Friday, December 3, 2010

WikiLeaks site back after domain 'killed'

WIKILEAKS is back with a new Swiss address - - six hours - after its previous domain name - - was shut down. 

"WikiLeaks moves to Switzerland," the group declared on Twitter, although an Internet trace of the new domain name suggested that the site itself is still hosted in Sweden and in France.
Webusers accessing the address are directed to a page under the URL which gives them access to the former site, including a massive trove of leaked US diplomatic traffic.

The original domain was taken offline today by its US domain name system provider,, following reports of massive cyber attacks on the site.
"The interference at issue arises from the fact that has become the target of multiple distributed denial of service (DDOS) attacks," said in a statement.
Classic DDoS attacks occur when legions of "zombie" computers, normally machines infected with viruses, are commanded to simultaneously visit a website, overwhelming servers or knocking them offline completely.
The latest techological setback for the whistleblower site came after Amazon booted it from its computer servers on Wednesday following pressure from US politicians, prompting the site to move to a French server.
"Free speech the land of the free - fine, our dollars are now spent to employ people in Europe," WikiLeaks said.
"If Amazon are so uncomfortable with the First Amendment, they should get out of the business of selling books."
On Sunday, WikiLeaks began publishing the first batch of more than 250,000 US diplomatic cables, many of them classified as "secret", that the website is believed to have obtained from a disaffected US soldier.

WikiLeaks founder Julian Assange said last month that he was considering requesting asylum in Switzerland and basing the whistleblowing website in the fiercely neutral country.
"That is a real possiblity," Mr Assange said when asked whether he and the website might relocate, adding that Switzerland, and perhaps Iceland, were the only Western countries that his outfit feels safe in.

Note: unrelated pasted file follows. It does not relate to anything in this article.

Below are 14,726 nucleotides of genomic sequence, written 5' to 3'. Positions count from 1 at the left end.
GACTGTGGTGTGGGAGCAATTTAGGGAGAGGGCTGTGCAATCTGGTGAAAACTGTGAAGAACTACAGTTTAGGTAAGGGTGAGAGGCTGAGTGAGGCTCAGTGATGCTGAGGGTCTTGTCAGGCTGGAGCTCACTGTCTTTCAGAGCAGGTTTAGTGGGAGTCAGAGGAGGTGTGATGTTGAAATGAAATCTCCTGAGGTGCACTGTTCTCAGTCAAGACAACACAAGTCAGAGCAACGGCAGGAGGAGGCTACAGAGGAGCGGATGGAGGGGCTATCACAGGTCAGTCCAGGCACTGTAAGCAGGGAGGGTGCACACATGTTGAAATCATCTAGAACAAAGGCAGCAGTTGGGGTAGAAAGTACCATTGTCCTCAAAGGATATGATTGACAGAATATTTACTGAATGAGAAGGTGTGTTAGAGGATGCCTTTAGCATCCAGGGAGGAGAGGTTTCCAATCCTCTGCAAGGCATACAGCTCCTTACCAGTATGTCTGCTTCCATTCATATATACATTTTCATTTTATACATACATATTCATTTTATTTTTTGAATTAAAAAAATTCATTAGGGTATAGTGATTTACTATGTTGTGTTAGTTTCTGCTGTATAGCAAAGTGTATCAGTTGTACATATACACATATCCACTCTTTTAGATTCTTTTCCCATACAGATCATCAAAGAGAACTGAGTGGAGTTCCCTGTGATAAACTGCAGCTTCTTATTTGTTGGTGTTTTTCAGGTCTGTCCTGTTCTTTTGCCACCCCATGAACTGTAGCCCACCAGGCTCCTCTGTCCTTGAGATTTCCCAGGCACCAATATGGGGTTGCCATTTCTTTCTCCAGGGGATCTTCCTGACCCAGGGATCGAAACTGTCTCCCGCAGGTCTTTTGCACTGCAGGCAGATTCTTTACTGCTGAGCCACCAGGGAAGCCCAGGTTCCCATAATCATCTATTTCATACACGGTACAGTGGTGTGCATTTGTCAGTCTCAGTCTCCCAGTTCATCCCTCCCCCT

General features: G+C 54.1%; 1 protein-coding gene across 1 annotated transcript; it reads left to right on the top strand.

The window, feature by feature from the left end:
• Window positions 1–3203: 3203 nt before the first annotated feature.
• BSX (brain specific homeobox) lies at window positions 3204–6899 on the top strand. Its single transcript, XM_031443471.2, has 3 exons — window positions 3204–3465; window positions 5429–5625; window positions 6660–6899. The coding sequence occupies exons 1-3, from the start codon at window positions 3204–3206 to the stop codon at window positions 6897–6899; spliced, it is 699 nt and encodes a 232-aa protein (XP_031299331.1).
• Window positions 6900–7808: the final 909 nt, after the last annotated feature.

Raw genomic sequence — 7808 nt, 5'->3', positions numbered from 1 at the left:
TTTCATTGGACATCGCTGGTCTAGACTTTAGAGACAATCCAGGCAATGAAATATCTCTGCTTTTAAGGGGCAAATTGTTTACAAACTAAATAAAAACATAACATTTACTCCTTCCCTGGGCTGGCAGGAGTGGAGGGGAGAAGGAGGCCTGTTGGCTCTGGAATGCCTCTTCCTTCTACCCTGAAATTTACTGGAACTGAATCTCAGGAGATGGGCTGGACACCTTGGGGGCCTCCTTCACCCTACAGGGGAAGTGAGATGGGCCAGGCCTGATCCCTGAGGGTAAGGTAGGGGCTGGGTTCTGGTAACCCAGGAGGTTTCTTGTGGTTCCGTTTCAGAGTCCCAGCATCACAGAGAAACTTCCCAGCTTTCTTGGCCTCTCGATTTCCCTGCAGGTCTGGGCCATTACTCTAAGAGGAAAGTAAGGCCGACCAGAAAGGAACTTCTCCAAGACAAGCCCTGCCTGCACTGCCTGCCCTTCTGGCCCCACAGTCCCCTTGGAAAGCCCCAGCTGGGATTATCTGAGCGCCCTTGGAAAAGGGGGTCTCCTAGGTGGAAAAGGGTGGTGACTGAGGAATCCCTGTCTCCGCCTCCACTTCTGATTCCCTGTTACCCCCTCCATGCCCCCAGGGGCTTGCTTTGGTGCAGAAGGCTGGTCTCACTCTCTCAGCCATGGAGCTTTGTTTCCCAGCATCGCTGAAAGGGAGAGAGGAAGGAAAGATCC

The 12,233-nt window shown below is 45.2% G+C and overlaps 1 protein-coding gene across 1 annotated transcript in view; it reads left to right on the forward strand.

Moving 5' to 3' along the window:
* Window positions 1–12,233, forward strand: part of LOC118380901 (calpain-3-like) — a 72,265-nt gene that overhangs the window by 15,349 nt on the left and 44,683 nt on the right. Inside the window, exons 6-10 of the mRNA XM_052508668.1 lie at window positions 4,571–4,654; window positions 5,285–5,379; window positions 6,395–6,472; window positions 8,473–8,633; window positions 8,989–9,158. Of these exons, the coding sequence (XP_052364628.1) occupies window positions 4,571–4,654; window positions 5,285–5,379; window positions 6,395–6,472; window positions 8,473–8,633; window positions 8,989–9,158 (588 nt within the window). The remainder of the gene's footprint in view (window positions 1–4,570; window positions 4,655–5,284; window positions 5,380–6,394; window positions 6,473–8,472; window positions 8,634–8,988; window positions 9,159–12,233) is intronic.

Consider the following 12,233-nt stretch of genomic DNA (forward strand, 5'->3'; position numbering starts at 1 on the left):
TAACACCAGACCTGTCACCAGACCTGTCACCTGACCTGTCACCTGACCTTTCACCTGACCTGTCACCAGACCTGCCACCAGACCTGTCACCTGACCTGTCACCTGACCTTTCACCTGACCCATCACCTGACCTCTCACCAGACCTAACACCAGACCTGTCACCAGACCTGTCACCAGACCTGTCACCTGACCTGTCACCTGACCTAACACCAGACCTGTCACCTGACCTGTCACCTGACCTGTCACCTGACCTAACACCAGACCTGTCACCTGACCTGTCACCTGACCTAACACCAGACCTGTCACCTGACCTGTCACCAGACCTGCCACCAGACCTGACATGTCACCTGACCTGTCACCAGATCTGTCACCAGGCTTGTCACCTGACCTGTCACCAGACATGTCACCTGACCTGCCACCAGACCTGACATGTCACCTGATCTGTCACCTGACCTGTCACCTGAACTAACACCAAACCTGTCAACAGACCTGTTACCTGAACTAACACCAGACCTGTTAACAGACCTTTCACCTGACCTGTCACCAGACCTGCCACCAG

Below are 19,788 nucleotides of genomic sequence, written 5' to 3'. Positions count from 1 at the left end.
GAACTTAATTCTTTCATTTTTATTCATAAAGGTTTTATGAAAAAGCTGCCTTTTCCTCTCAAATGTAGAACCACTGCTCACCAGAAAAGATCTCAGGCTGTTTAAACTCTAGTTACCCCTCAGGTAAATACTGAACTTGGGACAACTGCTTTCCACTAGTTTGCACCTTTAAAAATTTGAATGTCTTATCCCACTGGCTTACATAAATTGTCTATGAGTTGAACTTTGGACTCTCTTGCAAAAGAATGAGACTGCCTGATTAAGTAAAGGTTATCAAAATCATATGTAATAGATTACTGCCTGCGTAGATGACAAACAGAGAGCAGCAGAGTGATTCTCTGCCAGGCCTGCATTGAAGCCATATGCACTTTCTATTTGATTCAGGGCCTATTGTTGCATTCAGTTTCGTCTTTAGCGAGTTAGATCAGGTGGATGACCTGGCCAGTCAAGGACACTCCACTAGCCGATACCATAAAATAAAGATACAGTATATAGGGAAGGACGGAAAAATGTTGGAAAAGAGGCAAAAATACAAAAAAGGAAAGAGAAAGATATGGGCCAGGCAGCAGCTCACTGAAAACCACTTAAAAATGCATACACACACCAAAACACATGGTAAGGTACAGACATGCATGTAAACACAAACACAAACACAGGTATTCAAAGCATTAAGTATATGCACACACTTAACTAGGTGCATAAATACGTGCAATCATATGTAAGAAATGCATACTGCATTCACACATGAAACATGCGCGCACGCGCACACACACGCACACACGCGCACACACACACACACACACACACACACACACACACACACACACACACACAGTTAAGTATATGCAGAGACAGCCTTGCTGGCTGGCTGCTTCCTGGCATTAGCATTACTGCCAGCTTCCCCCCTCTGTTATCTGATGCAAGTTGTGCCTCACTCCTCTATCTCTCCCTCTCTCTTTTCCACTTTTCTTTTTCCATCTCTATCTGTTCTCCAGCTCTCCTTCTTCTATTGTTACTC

Mr Assange told the TSR television that Wikileaks was examining the possibility of creating a foundation that would allow it operate out of Switzerland, and confirmed he might apply for asylum.

The latest development comes the law tries to close in on Mr Assange.

Swedish authorities won a court ruling yesterday in their bid to arrest the WikiLeaks founder for questioning in a " rape" case, British intelligence is said to know where in England he's hiding, and US pundits and politicians are demanding he be hunted down or worse.

Sweden's Supreme Court upheld an order to detain him - a move that could lead to his extradition.
Mr Assange is accused in Sweden of rape, sexual molestation and coercion in a case from August, and Swedish officials have alerted Interpol and issued a European arrest warrant to bring him in for questioning.

The 39-year-old Australian denies the charges, which his lawyer, Mark Stephens, said apparently stemmed from a "dispute over consensual but unprotected sex". Mr Stephens said the case is turning into an exercise in persecution.

While Mr Assange has not made a public appearance for nearly a month, his lawyer insisted authorities know where to find him.

"Both the British and the Swedish authorities know how to contact him, and the security services know exactly where he is," Mr Stephens said.
It was unclear if or when police would act on Sweden's demands. Police there acknowledged yesterday they would have to refile their European arrest warrant after British authorities asked for more details on the maximum penalties for the three crimes.

Scotland Yard declined comment, as did the Serious and Organised Crime Agency, responsible for processing European arrest warrants for suspects in England, where The Guardian claims Assange is hiding out.

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